JMMB to underwrite TCL US$325-m bond float

Wednesday, May 07, 2014    

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TRINIDAD Cement Limited (TCL) is floating a bond to raise US$325 million ($35.8 billion) to refinance debt and boost its working capital.

The private placement offer, which will close this month and which is being made to investors in Trinidad and Tobago, the US and Canada, is being underwritten by Jamaica Market Brokers (JMMB).

GMP Securities and Byron Capital Markets are expected to act as joint bookrunners, along with JMMB.

In its notice of intent, TCL said that US$295 million from the proceeds would be used to repay debt.

The cement maker, which is the majority shareholder of Caribbean Cement Company in Jamaica, has TT$2.1 billion, or approximately US$330 million in non-current liabilities on its books at the end of March.

"The remainder of the proceeds of the offering is intended to be used for working capital improvement and to pay all fees and expenses associated with the offering," said the notice of intent.

TCL's working capital stood at TT$127 million as at March 31, 2014.

The senior secured first lien notes are expected to have a tenor of seven years, maturing in 2021, while the interest rate is to be fixed and paid on a semi-annually basis.

Fitch Ratings on Monday gave TCL Group a 'B-' rating because it operates in the relatively small Caribbean cement market, it is highly leverage, has weak liquidity, and faces volatility of its cash flow generation due to the cyclicality of the cement industry.

"Fitch believes the company will be able to slowly deleverage, as operating cash flow should continue to improve as volumes and sales prices increase," said the ratings agency in a press statement issued Monday. "Further factored into the ratings is the favourable outlook for the Caribbean cement industry over the medium term driven by the region's positive macroeconomic and business environment."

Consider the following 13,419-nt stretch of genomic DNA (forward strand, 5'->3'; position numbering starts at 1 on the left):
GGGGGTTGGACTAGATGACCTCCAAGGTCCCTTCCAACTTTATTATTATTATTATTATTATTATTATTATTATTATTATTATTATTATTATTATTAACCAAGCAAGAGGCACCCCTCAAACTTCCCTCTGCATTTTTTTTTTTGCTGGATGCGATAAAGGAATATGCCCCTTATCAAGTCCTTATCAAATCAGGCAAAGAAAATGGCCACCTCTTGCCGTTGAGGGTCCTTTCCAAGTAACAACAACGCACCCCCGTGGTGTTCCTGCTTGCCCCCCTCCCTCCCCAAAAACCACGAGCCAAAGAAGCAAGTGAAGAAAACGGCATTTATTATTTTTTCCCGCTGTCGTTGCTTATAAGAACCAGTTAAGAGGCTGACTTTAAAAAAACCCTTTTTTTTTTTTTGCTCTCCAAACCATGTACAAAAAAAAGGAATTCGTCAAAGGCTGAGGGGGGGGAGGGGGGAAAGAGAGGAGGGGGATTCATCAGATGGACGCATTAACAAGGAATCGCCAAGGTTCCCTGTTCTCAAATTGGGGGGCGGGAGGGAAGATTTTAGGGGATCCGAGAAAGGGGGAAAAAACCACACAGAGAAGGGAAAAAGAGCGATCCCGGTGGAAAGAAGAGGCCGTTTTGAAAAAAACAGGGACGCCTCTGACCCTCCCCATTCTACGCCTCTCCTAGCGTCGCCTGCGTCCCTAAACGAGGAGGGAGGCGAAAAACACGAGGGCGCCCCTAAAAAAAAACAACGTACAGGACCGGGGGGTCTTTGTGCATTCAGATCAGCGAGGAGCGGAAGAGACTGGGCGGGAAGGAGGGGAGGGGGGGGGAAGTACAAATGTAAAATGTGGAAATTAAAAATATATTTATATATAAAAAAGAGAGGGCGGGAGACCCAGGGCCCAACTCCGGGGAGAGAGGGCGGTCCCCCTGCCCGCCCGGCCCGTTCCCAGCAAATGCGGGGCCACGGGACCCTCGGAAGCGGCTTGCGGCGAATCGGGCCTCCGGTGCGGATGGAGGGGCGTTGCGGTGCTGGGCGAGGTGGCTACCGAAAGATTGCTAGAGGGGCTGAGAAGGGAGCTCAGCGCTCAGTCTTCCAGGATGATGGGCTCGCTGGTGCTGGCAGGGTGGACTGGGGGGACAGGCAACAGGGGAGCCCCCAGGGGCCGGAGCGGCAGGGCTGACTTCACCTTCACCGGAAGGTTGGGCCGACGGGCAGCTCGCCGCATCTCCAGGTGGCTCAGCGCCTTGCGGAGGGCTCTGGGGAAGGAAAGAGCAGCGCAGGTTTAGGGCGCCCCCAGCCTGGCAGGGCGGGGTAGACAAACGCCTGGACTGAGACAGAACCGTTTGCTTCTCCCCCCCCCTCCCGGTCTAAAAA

Indeed, all planned maintenance stops for the Trinidad plant has been completed and increased production rates across the plants, including in Barbados and Jamaica, should result in better financial performance over the rest of the year.

Over the last three quarters profit levels at TCL have been depressed -- even though the TT$13-million net profit for the first three months of 2014 was better than the TT$12- million loss reported for the last quarter of 2013, it was still well below the TT$56 million it recorded in the second quarter last year.

And while its subsidiary in Jamaica increased its prices six times in the last 16 months -- pushing up the average cost of cement by 30 per cent over that period -- Carib's profitability has been dwindling since it returned to profitability last June.

The locally-based company posted net profit of $360 million for its second quarter ending June 30, primarily as a result of debt forgiveness by its parent company.

But its $36-million bottom line figure for the first quarter of 2014, reflected continued decline from the $170-million net earnings in the three months to September 30, 2013, and $82-million net profit in the last quarter of 2013.





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